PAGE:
And he knows how to direct actors. Just look at Cate Blanchett’s amazing performance in Blue Jasmine and you know what I mean.

So if you want to watch something inspiring of real quality – watch a Woody Allen movie. And why not Blue Jasmine?

Experience First – Lessons From SOL Republic


Design products with passion and put the experience first and you shall succeed.

Is it that easy? Well, of course not. But if you start there it seems like you improve your chances drastically.

This constant talk about user experience is not just business blabla or a trend – it’s sense. I was sent an interesting video today talking about passion and experience from a product point of view. It’s Brian Solis interviewing SOL Republic‘s co-founder Seth Combs. Watch it below:

Just listen to how passionate Combs sounds about his product and its users. Makes you want to buy it straight away.

Check out SOL Headphones on Amazon or their official website

How to React to Tough Feedback According to John Mayer


You have to be able not to get your way. Cry a little bit. Take a bump.  And let it send you back to the lab. Even if you have to say “I’ll show him!” It’s all gonna be better for it – John Mayer.

I watched an inspiring video today with one of my musical heroes, John Mayer. He’s doing a Q&A at Oxford and there are some insightful bits in the 50-minute long interview. You can watch it here. If you’re pressed for time, this outtake about his friendship with Steve Jobs really resonated with me.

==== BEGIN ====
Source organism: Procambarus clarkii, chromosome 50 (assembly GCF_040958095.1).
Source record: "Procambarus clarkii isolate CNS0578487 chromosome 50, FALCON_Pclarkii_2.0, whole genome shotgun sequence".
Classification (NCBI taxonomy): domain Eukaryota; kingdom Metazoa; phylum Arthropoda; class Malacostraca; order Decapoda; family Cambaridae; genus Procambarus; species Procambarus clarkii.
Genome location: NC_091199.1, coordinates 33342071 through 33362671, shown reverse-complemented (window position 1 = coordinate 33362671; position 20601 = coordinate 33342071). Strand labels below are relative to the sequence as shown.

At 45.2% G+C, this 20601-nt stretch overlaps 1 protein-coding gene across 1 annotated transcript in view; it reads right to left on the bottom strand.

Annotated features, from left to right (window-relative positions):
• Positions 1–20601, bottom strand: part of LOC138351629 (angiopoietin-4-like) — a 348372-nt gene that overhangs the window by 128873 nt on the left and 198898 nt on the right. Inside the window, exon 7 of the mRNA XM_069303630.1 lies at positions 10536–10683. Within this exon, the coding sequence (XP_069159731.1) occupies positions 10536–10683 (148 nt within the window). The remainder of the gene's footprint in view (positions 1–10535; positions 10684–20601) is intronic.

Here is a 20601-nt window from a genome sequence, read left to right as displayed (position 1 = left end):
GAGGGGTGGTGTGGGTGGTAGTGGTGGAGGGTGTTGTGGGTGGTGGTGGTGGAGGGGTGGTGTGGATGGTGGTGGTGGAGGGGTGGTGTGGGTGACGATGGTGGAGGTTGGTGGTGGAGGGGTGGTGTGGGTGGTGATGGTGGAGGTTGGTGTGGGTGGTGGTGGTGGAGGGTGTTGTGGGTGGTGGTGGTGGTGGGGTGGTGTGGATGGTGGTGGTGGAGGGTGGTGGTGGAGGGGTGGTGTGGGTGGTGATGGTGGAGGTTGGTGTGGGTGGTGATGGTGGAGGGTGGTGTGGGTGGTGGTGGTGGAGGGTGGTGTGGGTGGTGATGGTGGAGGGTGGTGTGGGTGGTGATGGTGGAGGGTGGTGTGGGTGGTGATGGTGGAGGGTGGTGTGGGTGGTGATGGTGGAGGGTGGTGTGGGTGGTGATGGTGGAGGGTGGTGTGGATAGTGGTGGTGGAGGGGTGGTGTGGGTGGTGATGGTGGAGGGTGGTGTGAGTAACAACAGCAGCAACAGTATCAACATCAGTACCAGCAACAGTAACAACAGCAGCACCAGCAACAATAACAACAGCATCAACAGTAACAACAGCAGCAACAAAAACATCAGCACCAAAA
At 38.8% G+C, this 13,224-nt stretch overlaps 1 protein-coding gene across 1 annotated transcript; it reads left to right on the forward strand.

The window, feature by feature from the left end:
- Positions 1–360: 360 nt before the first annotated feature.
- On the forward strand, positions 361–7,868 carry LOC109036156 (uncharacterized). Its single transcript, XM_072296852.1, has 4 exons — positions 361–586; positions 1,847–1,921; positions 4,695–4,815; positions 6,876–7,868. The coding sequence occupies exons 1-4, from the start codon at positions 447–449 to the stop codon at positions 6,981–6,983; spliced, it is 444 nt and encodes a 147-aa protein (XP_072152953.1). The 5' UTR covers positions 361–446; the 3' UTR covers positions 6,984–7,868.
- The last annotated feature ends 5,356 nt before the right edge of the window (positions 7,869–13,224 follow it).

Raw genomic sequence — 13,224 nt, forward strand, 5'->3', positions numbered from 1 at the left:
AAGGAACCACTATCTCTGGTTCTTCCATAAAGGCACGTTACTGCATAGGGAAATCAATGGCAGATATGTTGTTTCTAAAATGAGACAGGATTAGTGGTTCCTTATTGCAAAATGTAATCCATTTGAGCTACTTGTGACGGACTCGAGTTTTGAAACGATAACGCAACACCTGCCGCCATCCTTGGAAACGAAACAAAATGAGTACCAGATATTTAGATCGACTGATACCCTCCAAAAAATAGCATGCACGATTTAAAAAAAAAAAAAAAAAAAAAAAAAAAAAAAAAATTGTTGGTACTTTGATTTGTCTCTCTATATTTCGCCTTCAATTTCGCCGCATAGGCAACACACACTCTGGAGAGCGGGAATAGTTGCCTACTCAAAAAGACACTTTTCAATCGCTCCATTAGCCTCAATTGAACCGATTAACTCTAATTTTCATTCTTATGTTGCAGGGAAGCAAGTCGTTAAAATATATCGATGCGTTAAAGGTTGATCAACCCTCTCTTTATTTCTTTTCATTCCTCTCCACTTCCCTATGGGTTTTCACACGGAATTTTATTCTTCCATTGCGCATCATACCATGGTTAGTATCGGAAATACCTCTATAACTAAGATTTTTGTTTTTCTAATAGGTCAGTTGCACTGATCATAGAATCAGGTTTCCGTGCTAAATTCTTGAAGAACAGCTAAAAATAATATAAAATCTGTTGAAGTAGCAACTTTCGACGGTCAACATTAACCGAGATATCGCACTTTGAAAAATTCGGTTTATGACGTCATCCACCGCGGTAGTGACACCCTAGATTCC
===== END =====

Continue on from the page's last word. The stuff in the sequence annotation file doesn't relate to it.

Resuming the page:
I really like the part about tough feedback where John describes how Steve Jobs or any good manager could kill off bad ideas down with just one rhetoric question. That’s how a great leader acts, he doesn’t say NO! – he poses a question that lets you find “no” yourself, which strengthens you and your ideas immensely.

John then talks about how the “independent” artist world can be too soft, where the artists have too much say and that’s why the end product is poorer. You can obviously argue this back and forth, but even as an independent author I have to admit that there’s something there. To develop as an artist/individual/employee/whatever you need feedback, you need to hear when your stuff’s not up to par. And when you have the power to cut out that vital criticism and just go ahead and do what you want anyway, there’s a risk that the art/you/everybody suffers.

Everyone needs a filter. Or like John says:

“I miss bosses in general, I miss editors, I miss people who tell me – don’t do that! We wanted it and we got it and I don’t think it’s that great for an artist to have a manager whose job is to filter out all of the ideas and then meet them out accordingly with patience and grace.”

That’s not the way to do it. Take criticism for what it is, and be honest, then go back to the lab and improve.

Remember: everybody benefits from that.

What an Innovation: Indoor Clouds!

I’m crazy about big ideas, innovation and creativity. My motto in life is that we should keep moving, both physically and mentally, to always grow and develop our potential.

That’s also why I the love the Indoor Clouds in this Best Innovations of 2012 article from

Let’s stay creative and let’s find new ways of doing, saying and improving everything. Not sure indoor clouds are a huge improvement, but it’s pretty damn amazing anyway!